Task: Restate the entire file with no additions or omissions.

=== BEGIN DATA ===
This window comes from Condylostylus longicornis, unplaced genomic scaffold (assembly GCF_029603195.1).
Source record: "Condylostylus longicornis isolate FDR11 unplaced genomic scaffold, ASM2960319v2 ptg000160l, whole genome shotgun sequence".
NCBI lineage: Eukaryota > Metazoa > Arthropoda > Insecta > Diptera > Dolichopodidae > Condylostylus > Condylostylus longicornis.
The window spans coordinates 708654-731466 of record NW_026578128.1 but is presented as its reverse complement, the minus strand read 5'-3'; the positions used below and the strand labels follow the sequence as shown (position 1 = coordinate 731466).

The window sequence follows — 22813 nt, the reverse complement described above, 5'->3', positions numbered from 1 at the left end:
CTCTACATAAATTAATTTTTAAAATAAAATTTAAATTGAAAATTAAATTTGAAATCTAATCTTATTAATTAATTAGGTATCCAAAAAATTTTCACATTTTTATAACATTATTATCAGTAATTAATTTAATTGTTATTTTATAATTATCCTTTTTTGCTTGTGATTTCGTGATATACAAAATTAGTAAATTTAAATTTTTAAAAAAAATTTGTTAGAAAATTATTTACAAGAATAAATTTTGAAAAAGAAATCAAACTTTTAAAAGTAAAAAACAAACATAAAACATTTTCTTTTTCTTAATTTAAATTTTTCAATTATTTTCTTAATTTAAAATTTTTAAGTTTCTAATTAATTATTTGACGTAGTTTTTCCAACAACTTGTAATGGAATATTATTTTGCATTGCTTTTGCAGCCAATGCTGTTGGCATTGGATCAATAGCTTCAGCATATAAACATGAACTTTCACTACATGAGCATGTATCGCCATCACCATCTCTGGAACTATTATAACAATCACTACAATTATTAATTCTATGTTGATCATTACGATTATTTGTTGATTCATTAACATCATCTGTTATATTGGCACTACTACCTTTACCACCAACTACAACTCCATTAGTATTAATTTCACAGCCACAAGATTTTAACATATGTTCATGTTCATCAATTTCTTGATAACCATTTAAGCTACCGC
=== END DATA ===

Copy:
This window comes from Condylostylus longicornis, unplaced genomic scaffold (assembly GCF_029603195.1).
Source record: "Condylostylus longicornis isolate FDR11 unplaced genomic scaffold, ASM2960319v2 ptg000160l, whole genome shotgun sequence".
NCBI lineage: Eukaryota > Metazoa > Arthropoda > Insecta > Diptera > Dolichopodidae > Condylostylus > Condylostylus longicornis.
The window spans coordinates 708654-731466 of record NW_026578128.1 but is presented as its reverse complement, the minus strand read 5'-3'; the positions used below and the strand labels follow the sequence as shown (position 1 = coordinate 731466).

The window sequence follows — 22813 nt, the reverse complement described above, 5'->3', positions numbered from 1 at the left end:
CTCTACATAAATTAATTTTTAAAATAAAATTTAAATTGAAAATTAAATTTGAAATCTAATCTTATTAATTAATTAGGTATCCAAAAAATTTTCACATTTTTATAACATTATTATCAGTAATTAATTTAATTGTTATTTTATAATTATCCTTTTTTGCTTGTGATTTCGTGATATACAAAATTAGTAAATTTAAATTTTTAAAAAAAATTTGTTAGAAAATTATTTACAAGAATAAATTTTGAAAAAGAAATCAAACTTTTAAAAGTAAAAAACAAACATAAAACATTTTCTTTTTCTTAATTTAAATTTTTCAATTATTTTCTTAATTTAAAATTTTTAAGTTTCTAATTAATTATTTGACGTAGTTTTTCCAACAACTTGTAATGGAATATTATTTTGCATTGCTTTTGCAGCCAATGCTGTTGGCATTGGATCAATAGCTTCAGCATATAAACATGAACTTTCACTACATGAGCATGTATCGCCATCACCATCTCTGGAACTATTATAACAATCACTACAATTATTAATTCTATGTTGATCATTACGATTATTTGTTGATTCATTAACATCATCTGTTATATTGGCACTACTACCTTTACCACCAACTACAACTCCATTAGTATTAATTTCACAGCCACAAGATTTTAACATATGTTCATGTTCATCAATTTCTTGATAACCATTTAAGCTACCGC